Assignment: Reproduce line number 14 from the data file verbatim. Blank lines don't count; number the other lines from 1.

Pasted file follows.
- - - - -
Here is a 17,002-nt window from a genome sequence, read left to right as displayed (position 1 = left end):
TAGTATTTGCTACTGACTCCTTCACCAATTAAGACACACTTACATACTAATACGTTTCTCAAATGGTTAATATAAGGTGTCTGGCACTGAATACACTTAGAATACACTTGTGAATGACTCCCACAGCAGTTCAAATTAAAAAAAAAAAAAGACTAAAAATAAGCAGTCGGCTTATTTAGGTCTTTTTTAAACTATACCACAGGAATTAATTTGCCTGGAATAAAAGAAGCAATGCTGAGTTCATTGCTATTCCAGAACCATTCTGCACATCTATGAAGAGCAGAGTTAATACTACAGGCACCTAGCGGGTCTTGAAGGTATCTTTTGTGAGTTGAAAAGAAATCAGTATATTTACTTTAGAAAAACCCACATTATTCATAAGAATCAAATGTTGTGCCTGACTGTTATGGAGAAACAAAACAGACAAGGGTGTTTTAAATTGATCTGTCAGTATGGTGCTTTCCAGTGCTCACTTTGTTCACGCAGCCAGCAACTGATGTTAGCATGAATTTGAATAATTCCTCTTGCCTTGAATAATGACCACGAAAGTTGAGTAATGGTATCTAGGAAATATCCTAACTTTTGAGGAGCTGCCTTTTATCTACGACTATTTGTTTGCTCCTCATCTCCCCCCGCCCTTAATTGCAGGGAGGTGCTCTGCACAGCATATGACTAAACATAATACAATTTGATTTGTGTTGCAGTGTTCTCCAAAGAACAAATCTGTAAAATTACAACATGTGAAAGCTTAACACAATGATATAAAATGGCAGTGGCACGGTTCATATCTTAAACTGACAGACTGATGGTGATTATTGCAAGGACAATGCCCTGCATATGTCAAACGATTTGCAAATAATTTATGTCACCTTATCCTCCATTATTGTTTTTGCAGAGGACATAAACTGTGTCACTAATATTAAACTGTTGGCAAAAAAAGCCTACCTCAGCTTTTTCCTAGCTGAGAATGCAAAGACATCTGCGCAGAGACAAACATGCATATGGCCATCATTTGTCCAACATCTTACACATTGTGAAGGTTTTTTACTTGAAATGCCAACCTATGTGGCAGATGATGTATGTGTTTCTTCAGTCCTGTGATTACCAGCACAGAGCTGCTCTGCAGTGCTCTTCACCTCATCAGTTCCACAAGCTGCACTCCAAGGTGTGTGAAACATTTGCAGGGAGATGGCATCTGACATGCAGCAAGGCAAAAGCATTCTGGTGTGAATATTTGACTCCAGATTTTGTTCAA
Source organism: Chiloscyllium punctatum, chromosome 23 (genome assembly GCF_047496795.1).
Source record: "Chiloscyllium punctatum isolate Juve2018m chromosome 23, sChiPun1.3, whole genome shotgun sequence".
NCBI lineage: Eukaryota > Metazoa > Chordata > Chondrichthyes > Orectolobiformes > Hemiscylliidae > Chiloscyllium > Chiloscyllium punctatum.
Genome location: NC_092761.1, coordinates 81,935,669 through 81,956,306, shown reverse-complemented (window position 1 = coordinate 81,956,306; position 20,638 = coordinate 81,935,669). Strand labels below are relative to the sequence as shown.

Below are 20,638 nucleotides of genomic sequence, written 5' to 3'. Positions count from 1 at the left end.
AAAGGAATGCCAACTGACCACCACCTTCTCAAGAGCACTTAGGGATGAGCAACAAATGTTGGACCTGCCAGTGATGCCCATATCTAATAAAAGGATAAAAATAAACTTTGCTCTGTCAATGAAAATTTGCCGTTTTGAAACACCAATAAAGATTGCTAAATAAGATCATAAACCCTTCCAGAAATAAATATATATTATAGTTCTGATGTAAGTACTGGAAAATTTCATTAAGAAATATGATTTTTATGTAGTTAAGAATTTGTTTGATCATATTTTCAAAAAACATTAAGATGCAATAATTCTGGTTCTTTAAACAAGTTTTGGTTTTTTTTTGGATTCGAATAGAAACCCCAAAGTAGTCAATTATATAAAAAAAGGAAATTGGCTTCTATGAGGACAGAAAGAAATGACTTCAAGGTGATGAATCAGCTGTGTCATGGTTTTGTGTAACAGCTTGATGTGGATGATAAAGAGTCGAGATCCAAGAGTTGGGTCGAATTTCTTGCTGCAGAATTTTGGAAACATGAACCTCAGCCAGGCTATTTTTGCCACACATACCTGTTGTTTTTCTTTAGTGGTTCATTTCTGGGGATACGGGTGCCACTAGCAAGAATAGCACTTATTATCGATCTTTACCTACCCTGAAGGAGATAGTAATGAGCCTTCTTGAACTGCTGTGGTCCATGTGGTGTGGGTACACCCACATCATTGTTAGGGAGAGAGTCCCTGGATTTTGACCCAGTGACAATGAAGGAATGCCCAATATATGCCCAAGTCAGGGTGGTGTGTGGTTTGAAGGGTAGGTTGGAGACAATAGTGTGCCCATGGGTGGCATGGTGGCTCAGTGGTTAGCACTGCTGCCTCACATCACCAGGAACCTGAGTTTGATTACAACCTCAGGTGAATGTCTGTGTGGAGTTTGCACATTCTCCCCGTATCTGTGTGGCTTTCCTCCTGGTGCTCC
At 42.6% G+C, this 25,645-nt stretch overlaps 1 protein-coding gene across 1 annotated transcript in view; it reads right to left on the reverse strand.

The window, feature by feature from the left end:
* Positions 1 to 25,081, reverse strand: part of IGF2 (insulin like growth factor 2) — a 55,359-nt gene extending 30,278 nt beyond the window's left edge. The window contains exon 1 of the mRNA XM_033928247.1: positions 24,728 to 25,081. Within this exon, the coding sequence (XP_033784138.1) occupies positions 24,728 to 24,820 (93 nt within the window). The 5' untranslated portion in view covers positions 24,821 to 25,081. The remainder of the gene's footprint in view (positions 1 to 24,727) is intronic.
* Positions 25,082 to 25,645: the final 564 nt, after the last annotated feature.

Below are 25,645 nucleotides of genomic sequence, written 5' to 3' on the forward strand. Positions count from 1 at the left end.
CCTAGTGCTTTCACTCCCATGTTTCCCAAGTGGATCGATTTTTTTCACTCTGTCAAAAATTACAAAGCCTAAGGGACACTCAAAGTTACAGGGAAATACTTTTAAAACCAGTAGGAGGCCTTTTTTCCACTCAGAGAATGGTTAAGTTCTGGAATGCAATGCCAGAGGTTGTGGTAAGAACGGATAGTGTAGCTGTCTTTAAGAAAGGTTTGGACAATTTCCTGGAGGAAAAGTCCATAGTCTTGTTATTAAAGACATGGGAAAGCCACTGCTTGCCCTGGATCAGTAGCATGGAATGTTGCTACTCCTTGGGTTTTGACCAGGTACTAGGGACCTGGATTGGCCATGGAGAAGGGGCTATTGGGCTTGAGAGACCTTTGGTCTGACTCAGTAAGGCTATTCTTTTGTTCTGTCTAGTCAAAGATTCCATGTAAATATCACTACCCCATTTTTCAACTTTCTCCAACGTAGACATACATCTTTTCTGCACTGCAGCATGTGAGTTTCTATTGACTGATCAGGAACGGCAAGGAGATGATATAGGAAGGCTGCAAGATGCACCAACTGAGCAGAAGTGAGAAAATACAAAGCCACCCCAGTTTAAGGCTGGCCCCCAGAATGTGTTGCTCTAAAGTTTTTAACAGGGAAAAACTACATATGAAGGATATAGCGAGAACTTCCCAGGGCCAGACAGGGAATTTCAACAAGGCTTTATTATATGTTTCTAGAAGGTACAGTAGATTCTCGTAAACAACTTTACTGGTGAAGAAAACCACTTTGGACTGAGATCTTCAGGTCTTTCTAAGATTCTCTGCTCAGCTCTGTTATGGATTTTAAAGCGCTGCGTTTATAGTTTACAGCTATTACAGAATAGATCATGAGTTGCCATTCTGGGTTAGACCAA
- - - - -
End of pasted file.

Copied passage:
CCTAGTGCTTTCACTCCCATGTTTCCCAAGTGGATCGATTTTTTTCACTCTGTCAAAAATTACAAAGCCTAAGGGACACTCAAAGTTACAGGGAAATACTTTTAAAACCAGTAGGAGGCCTTTTTTCCACTCAGAGAATGGTTAAGTTCTGGAATGCAATGCCAGAGGTTGTGGTAAGAACGGATAGTGTAGCTGTCTTTAAGAAAGGTTTGGACAATTTCCTGGAGGAAAAGTCCATAGTCTTGTTATTAAAGACATGGGAAAGCCACTGCTTGCCCTGGATCAGTAGCATGGAATGTTGCTACTCCTTGGGTTTTGACCAGGTACTAGGGACCTGGATTGGCCATGGAGAAGGGGCTATTGGGCTTGAGAGACCTTTGGTCTGACTCAGTAAGGCTATTCTTTTGTTCTGTCTAGTCAAAGATTCCATGTAAATATCACTACCCCATTTTTCAACTTTCTCCAACGTAGACATACATCTTTTCTGCACTGCAGCATGTGAGTTTCTATTGACTGATCAGGAACGGCAAGGAGATGATATAGGAAGGCTGCAAGATGCACCAACTGAGCAGAAGTGAGAAAATACAAAGCCACCCCAGTTTAAGGCTGGCCCCCAGAATGTGTTGCTCTAAAGTTTTTAACAGGGAAAAACTACATATGAAGGATATAGCGAGAACTTCCCAGGGCCAGACAGGGAATTTCAACAAGGCTTTATTATATGTTTCTAGAAGGTACAGTAGATTCTCGTAAACAACTTTACTGGTGAAGAAAACCACTTTGGACTGAGATCTTCAGGTCTTTCTAAGATTCTCTGCTCAGCTCTGTTATGGATTTTAAAGCGCTGCGTTTATAGTTTACAGCTATTACAGAATAGATCATGAGTTGCCATTCTGGGTTAGACCAA